The dangers of life in a multiethnic world come in patterns. The fluidity of ethnic identity at the margins and the perceived urgency of protecting communal boundaries, political imperatives toward uniformity and the constant disruption of uniformity on the ground, the institutional and the moral-psychological dimensions of culture interact in complicated but foreseeable ways. These give rise to recurring kinds of problems; and these problems, in turn, may have recurring kinds of solutions.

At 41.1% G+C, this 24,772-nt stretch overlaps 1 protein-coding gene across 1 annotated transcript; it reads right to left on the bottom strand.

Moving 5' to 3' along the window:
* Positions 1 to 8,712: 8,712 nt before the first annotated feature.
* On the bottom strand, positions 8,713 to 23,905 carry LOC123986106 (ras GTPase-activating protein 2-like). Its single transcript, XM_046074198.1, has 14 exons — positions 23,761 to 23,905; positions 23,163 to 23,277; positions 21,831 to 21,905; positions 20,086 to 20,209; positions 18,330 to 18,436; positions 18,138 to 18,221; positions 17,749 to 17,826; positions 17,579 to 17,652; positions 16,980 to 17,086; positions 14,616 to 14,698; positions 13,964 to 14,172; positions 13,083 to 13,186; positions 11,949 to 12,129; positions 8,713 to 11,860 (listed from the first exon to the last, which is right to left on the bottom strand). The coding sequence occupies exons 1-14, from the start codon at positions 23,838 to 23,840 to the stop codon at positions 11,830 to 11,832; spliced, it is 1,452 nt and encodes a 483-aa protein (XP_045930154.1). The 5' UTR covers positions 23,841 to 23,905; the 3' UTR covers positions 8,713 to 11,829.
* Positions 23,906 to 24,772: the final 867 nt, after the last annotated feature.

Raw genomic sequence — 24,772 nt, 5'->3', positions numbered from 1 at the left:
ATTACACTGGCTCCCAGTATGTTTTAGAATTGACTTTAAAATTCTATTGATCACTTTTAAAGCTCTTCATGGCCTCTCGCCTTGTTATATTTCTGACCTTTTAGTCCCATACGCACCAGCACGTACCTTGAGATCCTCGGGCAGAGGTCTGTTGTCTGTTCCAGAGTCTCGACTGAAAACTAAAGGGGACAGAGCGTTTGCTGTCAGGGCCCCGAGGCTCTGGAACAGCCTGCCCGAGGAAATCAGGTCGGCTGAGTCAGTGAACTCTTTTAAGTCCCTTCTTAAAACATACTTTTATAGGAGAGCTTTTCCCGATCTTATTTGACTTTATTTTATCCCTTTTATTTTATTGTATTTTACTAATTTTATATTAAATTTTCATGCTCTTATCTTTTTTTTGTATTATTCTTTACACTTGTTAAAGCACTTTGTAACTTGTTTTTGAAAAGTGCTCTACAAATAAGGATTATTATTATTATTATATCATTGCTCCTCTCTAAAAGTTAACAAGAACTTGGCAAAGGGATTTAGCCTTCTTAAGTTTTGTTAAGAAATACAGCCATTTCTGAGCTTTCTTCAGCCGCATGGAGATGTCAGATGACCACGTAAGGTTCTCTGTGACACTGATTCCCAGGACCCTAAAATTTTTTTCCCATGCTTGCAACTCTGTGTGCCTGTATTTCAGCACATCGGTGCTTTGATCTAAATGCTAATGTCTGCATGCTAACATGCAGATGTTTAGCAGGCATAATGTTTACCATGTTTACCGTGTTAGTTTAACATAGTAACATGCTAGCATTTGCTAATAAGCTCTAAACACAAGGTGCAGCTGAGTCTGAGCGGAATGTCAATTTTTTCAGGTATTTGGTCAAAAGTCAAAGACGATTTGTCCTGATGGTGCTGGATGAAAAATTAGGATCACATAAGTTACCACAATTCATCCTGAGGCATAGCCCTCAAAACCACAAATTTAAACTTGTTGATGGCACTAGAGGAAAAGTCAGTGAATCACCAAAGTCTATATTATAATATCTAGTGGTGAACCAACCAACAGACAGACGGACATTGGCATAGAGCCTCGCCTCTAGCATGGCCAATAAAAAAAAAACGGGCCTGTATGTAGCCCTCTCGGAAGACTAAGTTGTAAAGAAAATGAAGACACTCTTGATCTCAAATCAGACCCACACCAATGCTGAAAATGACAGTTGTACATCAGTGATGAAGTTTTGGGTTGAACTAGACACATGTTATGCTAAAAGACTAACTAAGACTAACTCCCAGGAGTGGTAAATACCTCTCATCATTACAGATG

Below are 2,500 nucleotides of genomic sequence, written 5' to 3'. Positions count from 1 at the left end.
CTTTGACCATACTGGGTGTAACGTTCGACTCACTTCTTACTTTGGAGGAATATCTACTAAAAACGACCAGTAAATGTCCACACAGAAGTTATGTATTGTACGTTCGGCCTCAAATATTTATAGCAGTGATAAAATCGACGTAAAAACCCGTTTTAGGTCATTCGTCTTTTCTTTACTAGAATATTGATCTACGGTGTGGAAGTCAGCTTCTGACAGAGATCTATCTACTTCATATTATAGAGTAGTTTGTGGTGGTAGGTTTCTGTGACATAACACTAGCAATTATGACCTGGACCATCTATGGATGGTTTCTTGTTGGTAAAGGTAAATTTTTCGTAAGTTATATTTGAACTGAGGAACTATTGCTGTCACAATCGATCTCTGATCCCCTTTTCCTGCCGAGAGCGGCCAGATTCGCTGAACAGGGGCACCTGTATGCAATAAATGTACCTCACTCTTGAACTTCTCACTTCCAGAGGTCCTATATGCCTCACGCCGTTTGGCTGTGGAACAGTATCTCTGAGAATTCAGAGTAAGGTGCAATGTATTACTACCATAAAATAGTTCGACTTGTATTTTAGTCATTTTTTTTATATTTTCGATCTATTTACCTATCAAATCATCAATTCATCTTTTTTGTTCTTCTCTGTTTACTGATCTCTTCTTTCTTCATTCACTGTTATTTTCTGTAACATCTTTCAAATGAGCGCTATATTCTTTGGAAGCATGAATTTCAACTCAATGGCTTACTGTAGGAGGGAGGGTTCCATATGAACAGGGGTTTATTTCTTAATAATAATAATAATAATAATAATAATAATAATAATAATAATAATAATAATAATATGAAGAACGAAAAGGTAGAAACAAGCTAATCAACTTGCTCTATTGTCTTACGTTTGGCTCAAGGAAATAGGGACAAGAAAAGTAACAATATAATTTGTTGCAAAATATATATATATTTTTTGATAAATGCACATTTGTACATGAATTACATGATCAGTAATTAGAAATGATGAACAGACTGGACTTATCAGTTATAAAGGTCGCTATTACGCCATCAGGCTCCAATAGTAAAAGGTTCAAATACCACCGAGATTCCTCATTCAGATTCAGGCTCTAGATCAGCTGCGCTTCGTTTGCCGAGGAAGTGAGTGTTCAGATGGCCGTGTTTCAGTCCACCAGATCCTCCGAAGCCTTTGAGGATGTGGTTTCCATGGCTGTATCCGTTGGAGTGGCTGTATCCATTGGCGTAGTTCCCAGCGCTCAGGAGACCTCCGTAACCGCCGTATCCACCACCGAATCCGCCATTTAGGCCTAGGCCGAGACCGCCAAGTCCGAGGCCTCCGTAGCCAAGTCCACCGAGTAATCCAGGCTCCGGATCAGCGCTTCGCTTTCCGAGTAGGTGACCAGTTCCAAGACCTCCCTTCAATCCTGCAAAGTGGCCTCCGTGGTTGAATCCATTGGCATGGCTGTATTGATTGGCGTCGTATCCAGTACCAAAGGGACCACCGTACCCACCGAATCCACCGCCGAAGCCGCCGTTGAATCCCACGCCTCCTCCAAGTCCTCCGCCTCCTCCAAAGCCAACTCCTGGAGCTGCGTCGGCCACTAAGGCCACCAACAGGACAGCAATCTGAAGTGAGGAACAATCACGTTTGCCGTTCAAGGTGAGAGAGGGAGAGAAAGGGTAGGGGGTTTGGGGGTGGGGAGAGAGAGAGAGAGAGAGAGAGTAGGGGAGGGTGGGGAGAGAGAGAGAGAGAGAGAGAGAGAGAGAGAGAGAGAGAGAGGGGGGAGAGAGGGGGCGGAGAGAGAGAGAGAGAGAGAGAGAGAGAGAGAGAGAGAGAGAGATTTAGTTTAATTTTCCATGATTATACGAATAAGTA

A variety of explanations, not necessarily incompatible, have been offered for the tendency of modern states to seek uniformity, in particular cultural and linguistic uniformity. States, in short, seek to become national states. They try to appear as natural, enduring, and unified communities. Those that succeed may have the advantage of an additional source of political resilience and solidarity, a sense of shared history and destiny that can survive even changes in government. 1 They may more easily gain the advantages of a large modern economy, by having a literate and linguistically homogenous labor pool, members of which can take on any of the different positions required by a division of labor. 2 They may lack the social rancor created by a constant sense of us being subservient to them, because (for example) civil servants and managers are drawn from the same cultural group as citizens and workers. 3 They may have higher levels of social trust, and accordingly smoother social interactions in a number of ways, not least improved prospects for democracy. 4 All of these are probably at least true in part;